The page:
(CNN)A freshly made white chocolate and raspberry mix is carefully poured into a piping bag by chef Yasumasa Takagi, one of Japan’s foremost patissiers.
After snipping the end of the bag, he squeezes the delicious pink paste into a tray of oblong, white plastic molds.
Surprisingly, Takagi isn’t creating an elaborate confection for customers to his fashionable Tokyo cafe; this is something far more modest.
It’s a KitKat.
The first opened in Tokyo in January 2014 and sold out of Chef Takagi’s specialty bars in hours.
Since then he’s been advocating for new flavors and pushing out new products, from the single-finger Sublime range to “special” flavors that include fruit or tea-infused minis.
Visitors to Japan can get their hands on Chef Takagi’s current range from under KitKat chandeliers (yes, really) at the Chocolatory concessions.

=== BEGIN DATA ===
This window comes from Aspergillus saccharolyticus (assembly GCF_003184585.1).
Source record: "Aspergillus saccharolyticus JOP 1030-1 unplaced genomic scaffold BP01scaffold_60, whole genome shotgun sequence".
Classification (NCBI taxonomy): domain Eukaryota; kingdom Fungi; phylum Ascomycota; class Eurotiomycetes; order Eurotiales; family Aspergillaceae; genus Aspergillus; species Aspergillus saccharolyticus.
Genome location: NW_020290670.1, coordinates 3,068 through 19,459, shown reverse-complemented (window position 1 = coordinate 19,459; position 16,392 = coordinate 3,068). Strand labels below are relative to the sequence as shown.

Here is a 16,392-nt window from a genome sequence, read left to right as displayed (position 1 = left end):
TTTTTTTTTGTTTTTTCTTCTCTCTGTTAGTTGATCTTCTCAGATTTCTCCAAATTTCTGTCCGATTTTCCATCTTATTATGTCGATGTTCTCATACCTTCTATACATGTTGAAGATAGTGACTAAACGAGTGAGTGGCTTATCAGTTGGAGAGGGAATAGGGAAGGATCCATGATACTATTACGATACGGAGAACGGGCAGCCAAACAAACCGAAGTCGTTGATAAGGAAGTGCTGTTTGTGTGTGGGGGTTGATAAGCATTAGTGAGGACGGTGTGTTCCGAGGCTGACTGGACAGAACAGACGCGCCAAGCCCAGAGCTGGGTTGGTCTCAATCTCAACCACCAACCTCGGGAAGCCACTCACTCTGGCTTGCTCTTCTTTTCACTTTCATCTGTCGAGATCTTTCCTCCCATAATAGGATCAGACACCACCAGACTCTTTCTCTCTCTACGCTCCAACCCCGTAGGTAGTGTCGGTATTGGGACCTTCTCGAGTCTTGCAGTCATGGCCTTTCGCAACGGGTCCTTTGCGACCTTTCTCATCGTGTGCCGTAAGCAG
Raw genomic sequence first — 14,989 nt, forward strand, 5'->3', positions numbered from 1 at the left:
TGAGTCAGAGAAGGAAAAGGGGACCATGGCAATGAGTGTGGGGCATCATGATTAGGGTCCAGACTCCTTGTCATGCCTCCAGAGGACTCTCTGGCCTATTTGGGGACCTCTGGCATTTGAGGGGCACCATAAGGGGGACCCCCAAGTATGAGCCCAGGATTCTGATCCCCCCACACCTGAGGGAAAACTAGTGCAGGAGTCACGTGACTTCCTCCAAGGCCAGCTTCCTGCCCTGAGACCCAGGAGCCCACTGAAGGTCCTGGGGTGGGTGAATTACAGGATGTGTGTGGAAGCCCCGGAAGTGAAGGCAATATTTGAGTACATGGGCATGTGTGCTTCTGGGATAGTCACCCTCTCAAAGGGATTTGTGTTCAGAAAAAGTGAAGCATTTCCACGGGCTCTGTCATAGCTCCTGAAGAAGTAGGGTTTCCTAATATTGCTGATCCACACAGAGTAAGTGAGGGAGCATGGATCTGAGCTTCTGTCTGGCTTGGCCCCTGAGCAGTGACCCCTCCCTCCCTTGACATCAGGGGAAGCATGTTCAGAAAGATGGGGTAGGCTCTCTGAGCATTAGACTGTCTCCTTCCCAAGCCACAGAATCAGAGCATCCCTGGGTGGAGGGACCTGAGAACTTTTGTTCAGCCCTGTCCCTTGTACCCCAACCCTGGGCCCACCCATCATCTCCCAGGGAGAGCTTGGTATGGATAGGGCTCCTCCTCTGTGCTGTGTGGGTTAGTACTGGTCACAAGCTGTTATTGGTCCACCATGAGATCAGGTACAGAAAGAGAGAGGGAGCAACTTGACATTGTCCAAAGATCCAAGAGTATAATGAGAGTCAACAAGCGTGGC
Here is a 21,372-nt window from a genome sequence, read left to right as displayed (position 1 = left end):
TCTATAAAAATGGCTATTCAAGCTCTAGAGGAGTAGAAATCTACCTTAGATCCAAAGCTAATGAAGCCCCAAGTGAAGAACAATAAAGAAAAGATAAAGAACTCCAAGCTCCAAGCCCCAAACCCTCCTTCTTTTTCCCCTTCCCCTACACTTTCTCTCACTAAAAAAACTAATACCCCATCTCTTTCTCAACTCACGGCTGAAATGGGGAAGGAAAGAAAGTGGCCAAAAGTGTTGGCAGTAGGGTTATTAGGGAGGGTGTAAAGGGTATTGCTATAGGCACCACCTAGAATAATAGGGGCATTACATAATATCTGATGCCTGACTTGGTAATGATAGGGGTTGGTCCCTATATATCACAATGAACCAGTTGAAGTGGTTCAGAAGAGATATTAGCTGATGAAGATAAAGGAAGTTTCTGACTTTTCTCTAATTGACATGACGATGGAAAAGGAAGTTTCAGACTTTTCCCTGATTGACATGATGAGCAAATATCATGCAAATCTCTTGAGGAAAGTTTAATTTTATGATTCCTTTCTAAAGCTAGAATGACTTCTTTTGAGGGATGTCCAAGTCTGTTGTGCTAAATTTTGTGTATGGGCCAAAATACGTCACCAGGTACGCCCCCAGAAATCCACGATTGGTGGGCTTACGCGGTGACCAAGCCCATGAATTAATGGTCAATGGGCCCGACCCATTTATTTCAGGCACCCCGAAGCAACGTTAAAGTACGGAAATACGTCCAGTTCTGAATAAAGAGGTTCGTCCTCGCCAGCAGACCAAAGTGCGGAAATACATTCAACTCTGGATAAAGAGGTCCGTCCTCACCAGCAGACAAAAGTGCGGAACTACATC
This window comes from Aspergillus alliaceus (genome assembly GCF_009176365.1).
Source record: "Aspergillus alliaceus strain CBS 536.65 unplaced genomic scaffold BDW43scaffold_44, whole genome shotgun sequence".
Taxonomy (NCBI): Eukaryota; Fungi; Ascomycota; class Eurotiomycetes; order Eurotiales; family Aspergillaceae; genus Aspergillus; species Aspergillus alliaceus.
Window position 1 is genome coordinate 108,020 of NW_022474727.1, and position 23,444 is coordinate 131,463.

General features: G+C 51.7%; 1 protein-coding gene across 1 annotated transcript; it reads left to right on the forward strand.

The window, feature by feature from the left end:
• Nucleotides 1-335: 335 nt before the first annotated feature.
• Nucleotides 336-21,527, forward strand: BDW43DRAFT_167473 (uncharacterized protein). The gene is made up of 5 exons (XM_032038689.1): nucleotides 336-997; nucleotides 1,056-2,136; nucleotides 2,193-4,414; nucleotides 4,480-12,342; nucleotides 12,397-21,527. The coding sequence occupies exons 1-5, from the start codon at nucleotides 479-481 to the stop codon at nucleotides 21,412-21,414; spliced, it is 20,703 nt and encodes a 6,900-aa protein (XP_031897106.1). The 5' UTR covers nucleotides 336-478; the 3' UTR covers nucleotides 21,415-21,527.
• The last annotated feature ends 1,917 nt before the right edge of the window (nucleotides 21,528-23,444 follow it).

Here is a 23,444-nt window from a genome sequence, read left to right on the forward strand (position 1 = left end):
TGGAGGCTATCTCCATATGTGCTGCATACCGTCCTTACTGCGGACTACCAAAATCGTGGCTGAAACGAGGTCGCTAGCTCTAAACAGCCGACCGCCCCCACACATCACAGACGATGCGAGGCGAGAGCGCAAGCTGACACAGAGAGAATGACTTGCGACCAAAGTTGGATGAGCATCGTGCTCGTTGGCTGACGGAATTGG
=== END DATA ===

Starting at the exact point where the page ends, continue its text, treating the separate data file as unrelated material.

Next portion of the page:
Gift boxes in limited-edition flavors are on sale at major train stations and airports.
There are no concrete plans for export, but if Takagi is able to convince a global food giant operating in one of the most competitive markets in the world to change their approach, don’t rule it out.
“What I would most like to achieve is to deliver Japanese KitKat Chocolatory with craftsmanship to the people around the world,” he says.
Chocolatory, Seibu Ikebukuro department store, 1-28-1 Minami Ikebukuro, Toshima-ku, Tokyo; +81 3 5949 2026